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Meet Etty Bitton, OD, MSc, FAAO, FBCLA, associate professor, director of externships, and director of the Dry Eye Clinic at the School of Optometry, University of MontrÃ©al, Canada.
Where did you grow up?
Most of my life I’ve grown up in MontrÃ©al. I am one of six children. My dad’s an architect, and my mom did quite few things over the years, most of it was having her family. She’s been a teacher and a part-time nurse, and she kept re-inventing herself over the years. I admire that.
Why contact lenses and why dry eye?
I did optometry practice for several years, then joined the university faculty. My clinical masters was in the tear film. That made me realize how many people suffer from dry eye or dry eye-related problems. I think our environment has changed, our visual needs are different now. With the use of digital devices, we need better vision. People are living longer active lives. I love it. I don't get bored of it. It drives my passion.
Why academia instead of private practice or industry?
I was in practice for about 10 years and started to slow that down as I got an opportunity in academics. You typically come in as a supervisor one day a week, somebody talks to you about a project or about a course and you say, “I’ll do that course.” You get sucked in to this academic black hole. [Laughs] I don’t regret being in academics. It’s offered me opportunities that I otherwise wouldn’t have had in clinical practice-to meet colleagues from around the world and to go to conferences to share my knowledge or get knowledge at a teaching level.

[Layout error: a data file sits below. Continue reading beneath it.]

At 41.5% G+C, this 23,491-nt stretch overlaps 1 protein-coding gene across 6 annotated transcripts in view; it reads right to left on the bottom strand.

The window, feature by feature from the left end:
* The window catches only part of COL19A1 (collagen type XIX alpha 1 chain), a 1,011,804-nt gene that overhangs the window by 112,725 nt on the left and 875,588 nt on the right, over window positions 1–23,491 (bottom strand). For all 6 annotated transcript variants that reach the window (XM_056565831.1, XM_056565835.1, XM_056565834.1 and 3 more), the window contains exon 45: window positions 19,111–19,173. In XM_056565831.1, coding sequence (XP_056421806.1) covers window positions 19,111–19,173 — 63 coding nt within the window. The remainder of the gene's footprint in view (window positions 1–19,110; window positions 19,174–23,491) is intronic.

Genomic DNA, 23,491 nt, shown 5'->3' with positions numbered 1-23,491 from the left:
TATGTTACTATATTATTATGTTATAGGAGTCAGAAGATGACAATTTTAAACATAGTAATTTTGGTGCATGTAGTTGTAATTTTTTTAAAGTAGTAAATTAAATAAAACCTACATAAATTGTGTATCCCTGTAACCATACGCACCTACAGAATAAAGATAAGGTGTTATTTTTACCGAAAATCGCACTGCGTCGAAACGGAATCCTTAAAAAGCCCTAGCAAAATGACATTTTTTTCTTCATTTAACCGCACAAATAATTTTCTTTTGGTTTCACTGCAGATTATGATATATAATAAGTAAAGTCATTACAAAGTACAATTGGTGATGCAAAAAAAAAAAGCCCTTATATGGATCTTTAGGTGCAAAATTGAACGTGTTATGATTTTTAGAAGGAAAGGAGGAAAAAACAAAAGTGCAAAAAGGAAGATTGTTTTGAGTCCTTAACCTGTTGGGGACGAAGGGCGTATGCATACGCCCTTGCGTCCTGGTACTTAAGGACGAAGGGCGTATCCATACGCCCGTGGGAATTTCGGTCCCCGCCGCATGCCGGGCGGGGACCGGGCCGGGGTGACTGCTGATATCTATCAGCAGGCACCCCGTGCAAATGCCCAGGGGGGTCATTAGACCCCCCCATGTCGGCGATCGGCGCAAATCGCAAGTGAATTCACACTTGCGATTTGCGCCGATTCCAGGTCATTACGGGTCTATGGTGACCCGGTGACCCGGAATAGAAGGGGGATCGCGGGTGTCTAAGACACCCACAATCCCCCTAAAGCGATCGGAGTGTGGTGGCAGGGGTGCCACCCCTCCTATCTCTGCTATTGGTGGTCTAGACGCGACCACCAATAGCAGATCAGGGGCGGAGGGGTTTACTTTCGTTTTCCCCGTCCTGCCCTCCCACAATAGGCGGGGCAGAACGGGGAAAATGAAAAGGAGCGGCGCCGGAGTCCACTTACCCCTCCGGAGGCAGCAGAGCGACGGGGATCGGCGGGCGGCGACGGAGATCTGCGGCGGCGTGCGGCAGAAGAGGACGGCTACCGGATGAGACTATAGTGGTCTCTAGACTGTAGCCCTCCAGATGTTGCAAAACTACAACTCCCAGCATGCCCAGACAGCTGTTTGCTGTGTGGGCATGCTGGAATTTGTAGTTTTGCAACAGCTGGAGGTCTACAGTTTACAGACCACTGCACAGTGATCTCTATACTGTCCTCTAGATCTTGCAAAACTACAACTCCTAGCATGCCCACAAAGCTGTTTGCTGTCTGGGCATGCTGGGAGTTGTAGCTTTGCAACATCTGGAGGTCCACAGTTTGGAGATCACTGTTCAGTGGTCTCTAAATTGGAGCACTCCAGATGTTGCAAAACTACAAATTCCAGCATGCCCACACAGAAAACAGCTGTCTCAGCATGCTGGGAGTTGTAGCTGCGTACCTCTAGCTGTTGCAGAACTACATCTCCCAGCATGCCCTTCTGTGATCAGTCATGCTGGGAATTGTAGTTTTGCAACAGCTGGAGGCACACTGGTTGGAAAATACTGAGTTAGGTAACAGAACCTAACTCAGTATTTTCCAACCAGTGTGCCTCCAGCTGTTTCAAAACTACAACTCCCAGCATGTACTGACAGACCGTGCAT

What’s something your colleagues don’t know about you?
I was born in Casablanca, Morocco. I left when I was 5 years old. My parents were born in Casablanca, things became unstable, and they wanted opportunities. My dad was able to transfer with his company, so we came to MontrÃ©al. My parents both spoke French, and it was an easier transition for them. They moved to MontrÃ©al when they were about 35 years old. It was a hard decision, and they made me realize how much they sacrificed later in life. I wouldn’t have had the opportunities back there that I’ve had in a Canadian environment.
How did the University of MontrÃ©al dedicated dry eye clinic come to be?
The Dry Eye Workshop (DEWS) in 2007 showed us a systematic approach to dry eye. We weren’t doing that; we all thought we were doing the right thing. We toyed around with the idea for awhile until we said, “We have a contact lens clinic, we have a binocular vision clinic, we have a low vision clinic. Why don’t we have a dedicated dry eye clinic?” Patients are thrilled because they’re saying, “Someone is actually taking me seriously.” We started with half a day a week and eventually we had a three-month back up. Now we’re at two days a week, and there’s probably room for more.
Why is it important for ODs to have a strategy for patient’s a dry eye work up?